⅓ of a decorated Iraq War platoon now suffering from exposure to war’s lethal leftovers

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Photo credit Photo illustration by Heather Sullivan/Connecting Vets. Photo: Cpl. Samuel Corum.
This is the second installment in the Connecting Vets Toxic Inferno series.

Shortly after Sgt. Richard Vasquez returned home from war, he and his wife were expecting their second daughter. Her name was Elizabeth. 

Sitting in a doctor’s office during a five-month sonogram, Vasquez’s then-wife laughed and joked with the technician. But Vasquez noticed something off about the fuzzy image of the baby on the screen.

“I just kept looking at the screen, watching the baby,” he said. “Something wasn’t right.” 

The technician took a second look. Then a third. Then he rushed to get a doctor.

“I could see it on his face. I just kept asking ‘Is there something wrong with our baby? You have to tell me what’s wrong with my baby,’” Vasquez told Connecting Vets.

“That happy atmosphere that had been there in the room just disappeared.” 

Elizabeth never took her first breath.

Vasquez’s unborn daughter had a rare chromosomal disorder (Trisomy 13-14)  that caused a severe cleft palate, additional fingers and toes, brain development abnormalities, a significant congenital heart defect, missing internal organs and she was having seizures in the womb, among many other issues, he recalled.

At five months, doctors told the young couple that they were surprised Elizabeth had lived so long, and she likely would not survive much longer. Doctors said Elizabeth’s disorder was likely genetic, common in older couples with a history of the disorder. But Vasquez and his wife were in their early 20s, already with one healthy daughter at home.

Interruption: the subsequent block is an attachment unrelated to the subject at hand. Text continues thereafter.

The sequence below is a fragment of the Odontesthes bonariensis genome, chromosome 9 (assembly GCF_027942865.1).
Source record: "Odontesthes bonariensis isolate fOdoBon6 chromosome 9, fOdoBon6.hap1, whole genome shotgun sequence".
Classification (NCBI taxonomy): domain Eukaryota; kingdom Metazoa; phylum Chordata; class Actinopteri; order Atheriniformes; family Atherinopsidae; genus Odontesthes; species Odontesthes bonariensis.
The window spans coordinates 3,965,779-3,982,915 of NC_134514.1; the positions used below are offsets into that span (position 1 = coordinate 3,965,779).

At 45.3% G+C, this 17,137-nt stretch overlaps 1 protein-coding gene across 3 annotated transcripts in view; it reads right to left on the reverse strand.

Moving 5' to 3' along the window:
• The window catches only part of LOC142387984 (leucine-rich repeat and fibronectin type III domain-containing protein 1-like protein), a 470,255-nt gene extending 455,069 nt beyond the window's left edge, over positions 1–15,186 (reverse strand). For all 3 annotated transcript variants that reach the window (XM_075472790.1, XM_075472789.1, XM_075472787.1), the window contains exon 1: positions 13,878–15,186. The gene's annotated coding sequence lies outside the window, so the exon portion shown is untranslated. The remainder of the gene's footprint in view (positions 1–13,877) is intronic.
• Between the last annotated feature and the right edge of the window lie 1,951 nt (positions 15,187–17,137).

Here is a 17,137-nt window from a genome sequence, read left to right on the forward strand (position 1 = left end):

Extensive genetic testing of both Vasquez and his wife showed nothing to indicate either carried the potential for such a disorder, he said. And there had been no family history of it on either side that they could determine. Doctors told the couple such a case was “unbelievably rare” to manifest in a child of parents so young.

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Smoke and fire

Vasquez deployed to Iraq with Recon platoon of the 1st Battalion, 24th Infantry Regiment, or Deuce Four, assigned to 1st Brigade, 25th Infantry Division Lightning, a Stryker brigade, which was instrumental in the Battle of Mosul in 2004.

The battalion would return home decorated with five Silver Stars, 31 Bronze Stars and 181 Purple Hearts and was later awarded the Valorous Unit Award. 

Two men from Vasquez’s platoon of 32 didn’t make it home -- 22-year-old Sgt. Adam Plumondore and 24-year-old Sgt. Ben Morton -- guilt and grief he still feels sharply.

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During that deployment, Vasquez and other men lived a few hundred yards from a burn pit. There was an incinerator at the forward operating base in Mosul, Iraq. But it was rarely if ever used, family and veterans tell Connecting Vets.